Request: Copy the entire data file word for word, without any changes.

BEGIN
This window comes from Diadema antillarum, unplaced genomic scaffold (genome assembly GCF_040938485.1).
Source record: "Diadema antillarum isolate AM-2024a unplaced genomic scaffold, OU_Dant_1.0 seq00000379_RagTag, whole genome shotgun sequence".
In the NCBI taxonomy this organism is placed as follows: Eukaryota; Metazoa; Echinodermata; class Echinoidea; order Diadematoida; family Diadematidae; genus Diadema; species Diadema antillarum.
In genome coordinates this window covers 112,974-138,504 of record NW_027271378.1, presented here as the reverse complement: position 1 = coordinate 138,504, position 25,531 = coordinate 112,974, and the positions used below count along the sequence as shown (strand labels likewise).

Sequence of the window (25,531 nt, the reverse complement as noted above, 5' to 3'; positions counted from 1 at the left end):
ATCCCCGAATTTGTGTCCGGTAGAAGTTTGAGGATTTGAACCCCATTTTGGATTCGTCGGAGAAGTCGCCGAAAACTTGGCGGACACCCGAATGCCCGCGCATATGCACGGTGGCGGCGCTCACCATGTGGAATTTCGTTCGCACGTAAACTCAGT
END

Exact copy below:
This window comes from Diadema antillarum, unplaced genomic scaffold (genome assembly GCF_040938485.1).
Source record: "Diadema antillarum isolate AM-2024a unplaced genomic scaffold, OU_Dant_1.0 seq00000379_RagTag, whole genome shotgun sequence".
In the NCBI taxonomy this organism is placed as follows: Eukaryota; Metazoa; Echinodermata; class Echinoidea; order Diadematoida; family Diadematidae; genus Diadema; species Diadema antillarum.
In genome coordinates this window covers 112,974-138,504 of record NW_027271378.1, presented here as the reverse complement: position 1 = coordinate 138,504, position 25,531 = coordinate 112,974, and the positions used below count along the sequence as shown (strand labels likewise).

Sequence of the window (25,531 nt, the reverse complement as noted above, 5' to 3'; positions counted from 1 at the left end):
ATCCCCGAATTTGTGTCCGGTAGAAGTTTGAGGATTTGAACCCCATTTTGGATTCGTCGGAGAAGTCGCCGAAAACTTGGCGGACACCCGAATGCCCGCGCATATGCACGGTGGCGGCGCTCACCATGTGGAATTTCGTTCGCACGTAAACTCAGT